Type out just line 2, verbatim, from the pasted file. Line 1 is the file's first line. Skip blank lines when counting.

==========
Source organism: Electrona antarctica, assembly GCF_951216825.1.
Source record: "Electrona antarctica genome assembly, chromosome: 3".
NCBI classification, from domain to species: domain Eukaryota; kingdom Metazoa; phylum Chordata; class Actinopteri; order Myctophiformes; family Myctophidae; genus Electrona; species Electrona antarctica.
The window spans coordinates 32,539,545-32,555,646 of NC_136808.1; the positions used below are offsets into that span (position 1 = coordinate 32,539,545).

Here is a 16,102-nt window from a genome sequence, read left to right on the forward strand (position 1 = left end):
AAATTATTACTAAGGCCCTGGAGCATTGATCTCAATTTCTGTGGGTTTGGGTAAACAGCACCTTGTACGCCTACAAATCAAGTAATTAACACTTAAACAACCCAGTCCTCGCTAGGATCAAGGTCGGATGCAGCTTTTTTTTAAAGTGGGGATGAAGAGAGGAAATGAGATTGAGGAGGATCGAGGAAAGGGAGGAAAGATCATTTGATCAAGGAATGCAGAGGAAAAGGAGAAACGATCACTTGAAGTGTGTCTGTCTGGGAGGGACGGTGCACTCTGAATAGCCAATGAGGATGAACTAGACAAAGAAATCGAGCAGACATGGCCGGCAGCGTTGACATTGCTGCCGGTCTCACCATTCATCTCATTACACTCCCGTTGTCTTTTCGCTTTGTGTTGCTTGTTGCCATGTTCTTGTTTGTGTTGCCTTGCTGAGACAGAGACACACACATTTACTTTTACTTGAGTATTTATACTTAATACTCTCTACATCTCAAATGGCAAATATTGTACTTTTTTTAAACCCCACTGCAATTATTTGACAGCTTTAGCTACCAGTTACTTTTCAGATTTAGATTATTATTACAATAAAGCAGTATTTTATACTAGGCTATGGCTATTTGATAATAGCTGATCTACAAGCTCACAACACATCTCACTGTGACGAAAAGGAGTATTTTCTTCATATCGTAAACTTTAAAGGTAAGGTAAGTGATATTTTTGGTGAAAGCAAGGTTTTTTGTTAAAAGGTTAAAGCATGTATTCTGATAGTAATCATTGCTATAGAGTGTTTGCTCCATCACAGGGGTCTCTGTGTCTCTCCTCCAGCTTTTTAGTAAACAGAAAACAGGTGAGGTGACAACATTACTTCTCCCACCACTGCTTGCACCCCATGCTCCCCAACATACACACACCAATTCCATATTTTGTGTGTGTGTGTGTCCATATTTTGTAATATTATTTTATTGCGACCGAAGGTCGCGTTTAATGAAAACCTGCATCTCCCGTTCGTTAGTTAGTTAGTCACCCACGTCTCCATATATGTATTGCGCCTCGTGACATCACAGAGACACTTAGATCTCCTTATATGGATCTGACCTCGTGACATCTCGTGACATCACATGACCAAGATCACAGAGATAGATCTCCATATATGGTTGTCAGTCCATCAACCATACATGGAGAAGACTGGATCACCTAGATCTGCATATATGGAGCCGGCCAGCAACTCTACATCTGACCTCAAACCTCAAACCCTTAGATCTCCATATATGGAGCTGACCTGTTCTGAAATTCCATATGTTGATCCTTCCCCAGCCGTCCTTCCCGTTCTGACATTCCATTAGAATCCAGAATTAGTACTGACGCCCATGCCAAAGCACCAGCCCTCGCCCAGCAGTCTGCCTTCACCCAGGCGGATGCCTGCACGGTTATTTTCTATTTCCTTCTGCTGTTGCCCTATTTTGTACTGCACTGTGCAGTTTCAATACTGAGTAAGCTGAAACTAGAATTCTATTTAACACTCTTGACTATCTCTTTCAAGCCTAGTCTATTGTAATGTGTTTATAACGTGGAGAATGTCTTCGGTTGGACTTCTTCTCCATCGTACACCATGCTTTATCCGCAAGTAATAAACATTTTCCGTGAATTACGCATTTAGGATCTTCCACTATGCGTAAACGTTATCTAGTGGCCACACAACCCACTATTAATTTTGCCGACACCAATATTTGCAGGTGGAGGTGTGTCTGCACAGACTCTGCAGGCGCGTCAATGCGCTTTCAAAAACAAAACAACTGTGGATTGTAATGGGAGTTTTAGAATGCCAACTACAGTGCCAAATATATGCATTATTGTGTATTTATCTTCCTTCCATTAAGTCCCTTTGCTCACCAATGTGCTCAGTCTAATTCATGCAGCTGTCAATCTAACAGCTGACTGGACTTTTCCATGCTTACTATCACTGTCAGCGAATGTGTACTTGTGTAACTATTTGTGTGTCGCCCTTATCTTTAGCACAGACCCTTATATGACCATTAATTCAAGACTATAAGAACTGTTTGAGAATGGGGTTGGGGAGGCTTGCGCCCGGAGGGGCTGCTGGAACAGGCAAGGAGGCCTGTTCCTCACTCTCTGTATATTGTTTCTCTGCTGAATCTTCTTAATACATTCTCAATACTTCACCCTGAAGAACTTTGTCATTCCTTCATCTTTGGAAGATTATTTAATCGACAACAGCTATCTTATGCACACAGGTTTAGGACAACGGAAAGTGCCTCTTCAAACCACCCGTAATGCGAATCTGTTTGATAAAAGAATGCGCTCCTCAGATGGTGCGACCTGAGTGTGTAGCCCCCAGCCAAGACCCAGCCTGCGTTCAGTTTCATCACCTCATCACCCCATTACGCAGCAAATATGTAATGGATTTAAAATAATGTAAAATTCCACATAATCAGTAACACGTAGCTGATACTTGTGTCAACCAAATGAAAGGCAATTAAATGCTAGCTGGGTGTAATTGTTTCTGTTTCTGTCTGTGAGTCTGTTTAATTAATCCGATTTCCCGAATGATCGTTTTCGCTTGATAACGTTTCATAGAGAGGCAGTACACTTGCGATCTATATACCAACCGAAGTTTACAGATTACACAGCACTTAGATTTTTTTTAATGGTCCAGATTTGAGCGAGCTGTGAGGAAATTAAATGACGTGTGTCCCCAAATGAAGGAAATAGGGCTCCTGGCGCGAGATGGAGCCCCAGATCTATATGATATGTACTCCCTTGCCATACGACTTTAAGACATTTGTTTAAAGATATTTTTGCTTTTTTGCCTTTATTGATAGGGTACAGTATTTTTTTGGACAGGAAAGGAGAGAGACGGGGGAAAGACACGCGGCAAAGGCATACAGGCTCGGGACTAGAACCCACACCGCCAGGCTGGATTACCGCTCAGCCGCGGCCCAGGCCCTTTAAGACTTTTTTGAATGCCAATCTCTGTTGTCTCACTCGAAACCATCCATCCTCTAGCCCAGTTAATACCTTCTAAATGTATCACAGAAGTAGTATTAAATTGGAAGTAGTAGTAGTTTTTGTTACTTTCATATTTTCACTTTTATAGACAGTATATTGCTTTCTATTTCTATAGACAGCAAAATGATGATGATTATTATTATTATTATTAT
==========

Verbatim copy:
Source record: "Electrona antarctica genome assembly, chromosome: 3".